Respectful Insolence

Several people have been sending me either links to this paper or even the paper itself:

Young HA, Geier DA, Geier MR. (2008). Thimerosal exposure in infants and neurodevelopmental disorders: An assessment of computerized medical records in the Vaccine Safety Datalink. J Neurol Sci. 2008 May 14 [Epub ahead of print]. (Full text here.)

Some have asked me whether I was planning on deconstructing it, given that the mercury militia has apparently been promoting it as “evidence” that it really, truly, and honestly was the mercury in vaccines after all that caused autism. I did mention it about three weeks ago, but I really didn’t do a full deconstruction because I didn’t need to. A new blogger called EpiWonk did a three part take-down that eviscerated this latest bit of “science” from Geier père et fils so thoroughly and with a much greater knowledge of epidemiology than I could ever muster, that I saw no need. However, since this study appears to be rearing its ugly head again, it’s worth directing you to EpiWonk’s three-part take-down. I had been meaning to to this anyway, but had gotten side-tracked by numerous other topics. To make up for my lapse, here we go:

  1. New Study on Thimerosal and Neurodevelopmental Disorders: I. Scientific Fraud or Just Playing with Data?
  2. New Study on Thimerosal and Neurodevelopmental Disorders: II. What Happened to Control for Confounding?
  3. New Study on Thimerosal and Neurodevelopmental Disorders: III. Group-Level Units of Analysis and the Ecological Fallacy

Enjoy! And the next time an antivaccinationist points to this particular study, send ‘em over to see EpiWonk. Tell ‘em Orac sent you.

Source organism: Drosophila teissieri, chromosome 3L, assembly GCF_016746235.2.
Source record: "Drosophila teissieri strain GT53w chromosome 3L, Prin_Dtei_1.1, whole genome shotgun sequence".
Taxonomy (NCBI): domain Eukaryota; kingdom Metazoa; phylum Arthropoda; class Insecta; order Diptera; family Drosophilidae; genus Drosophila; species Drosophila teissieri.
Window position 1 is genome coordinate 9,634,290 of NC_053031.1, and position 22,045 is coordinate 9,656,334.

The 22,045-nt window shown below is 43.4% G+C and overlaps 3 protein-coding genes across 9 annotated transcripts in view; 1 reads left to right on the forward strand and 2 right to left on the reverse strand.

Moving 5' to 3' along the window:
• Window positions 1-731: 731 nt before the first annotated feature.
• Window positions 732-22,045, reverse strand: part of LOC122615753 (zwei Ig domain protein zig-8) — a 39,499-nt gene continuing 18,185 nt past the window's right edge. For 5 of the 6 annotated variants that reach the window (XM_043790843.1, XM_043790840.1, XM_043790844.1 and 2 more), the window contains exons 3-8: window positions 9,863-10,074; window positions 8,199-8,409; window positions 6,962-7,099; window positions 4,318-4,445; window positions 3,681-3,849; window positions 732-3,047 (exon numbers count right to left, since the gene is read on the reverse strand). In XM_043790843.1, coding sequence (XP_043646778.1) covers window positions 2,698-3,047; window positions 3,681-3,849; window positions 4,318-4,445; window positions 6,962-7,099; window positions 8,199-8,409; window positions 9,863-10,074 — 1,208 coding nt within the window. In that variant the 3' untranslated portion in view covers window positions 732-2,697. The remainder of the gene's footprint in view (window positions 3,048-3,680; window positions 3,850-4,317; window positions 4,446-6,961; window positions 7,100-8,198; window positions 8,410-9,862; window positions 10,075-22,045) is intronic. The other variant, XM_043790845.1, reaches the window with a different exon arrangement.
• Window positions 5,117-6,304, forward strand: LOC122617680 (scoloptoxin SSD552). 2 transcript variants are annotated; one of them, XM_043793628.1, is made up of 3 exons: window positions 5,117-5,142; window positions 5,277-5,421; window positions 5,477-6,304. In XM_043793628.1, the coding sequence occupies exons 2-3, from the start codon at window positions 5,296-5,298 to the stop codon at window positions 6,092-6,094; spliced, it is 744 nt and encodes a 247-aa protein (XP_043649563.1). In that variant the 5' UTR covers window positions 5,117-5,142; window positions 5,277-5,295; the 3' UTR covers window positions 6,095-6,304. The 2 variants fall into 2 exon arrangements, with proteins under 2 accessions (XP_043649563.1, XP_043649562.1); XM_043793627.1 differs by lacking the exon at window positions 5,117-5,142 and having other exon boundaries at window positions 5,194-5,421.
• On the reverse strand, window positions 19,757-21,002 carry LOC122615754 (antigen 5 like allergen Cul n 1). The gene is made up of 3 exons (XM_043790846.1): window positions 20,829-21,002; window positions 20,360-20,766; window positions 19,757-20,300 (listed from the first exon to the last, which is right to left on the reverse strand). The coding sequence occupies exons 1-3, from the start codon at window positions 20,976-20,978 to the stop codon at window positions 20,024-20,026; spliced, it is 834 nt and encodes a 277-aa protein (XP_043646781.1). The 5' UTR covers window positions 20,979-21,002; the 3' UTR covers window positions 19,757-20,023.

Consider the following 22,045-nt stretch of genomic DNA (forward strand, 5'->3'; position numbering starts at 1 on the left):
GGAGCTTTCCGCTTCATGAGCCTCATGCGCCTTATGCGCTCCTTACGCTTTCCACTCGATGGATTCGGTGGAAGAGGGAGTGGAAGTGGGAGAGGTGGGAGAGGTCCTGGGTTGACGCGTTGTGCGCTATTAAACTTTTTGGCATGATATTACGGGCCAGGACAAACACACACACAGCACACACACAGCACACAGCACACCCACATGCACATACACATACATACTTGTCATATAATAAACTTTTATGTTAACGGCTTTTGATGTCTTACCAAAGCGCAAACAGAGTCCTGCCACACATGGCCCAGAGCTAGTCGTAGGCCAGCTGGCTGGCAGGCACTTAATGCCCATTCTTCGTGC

Comments

  1. #1 Clare
    June 15, 2008

    What’s the take on J Neurol Sci? Are their peer-review procedures faulty or something?

  2. #2 wk
    June 15, 2008

    I read through all of EpiWonk’s posts on the subject when Orac had originally pointed to them — good stuff! If you haven’t checked them out yet and the topic is of interest to you, I heartily encourage you to take the time to read them.

    And thanks to Orac for the pointer to another good science blogger. EpiWonk as been added to my list of blogs-to-check-in-on-regularly.

  3. #3 Liesl
    June 15, 2008

    “And the next time an antivaccinationist points to this particular study, send ‘em over to see EpiWonk. Tell ‘em Orac sent you.”

    Oh, if only that worked.

  4. #4 divalent
    June 16, 2008

    The problem with the EpiWonk posts is that they are incomplete. He/she stated up front it would be (at least) a 5 part sequence, and part 3 ended with a look ahead to what would come next in part 4, but no more installments have appeared (3+ weeks out).

    Parts 1-3 were general methodological criticisms, and the next installment EpiWonk promised to directly address the numbers that underlie the authors claims.

    So at this point, although EpiWonk has pointed out the weaknesses of the study, he/she has yet to show that those weaknesses undercut their conclusions.

  5. #5 Alan Kellogg
    June 16, 2008

    Does directing the clue resistant to clues ever work?

  6. #6 Prometheus
    June 16, 2008

    Clare,

    One of peer-review’s greatest weaknesses is that the reviewers are human and thus prone to being influenced by their own biases. Another weakness is that the editor can over-ride the reviewers’ recommendations (e.g. “Throw this piece of trash in the dumpster!”) and publish the paper anyway.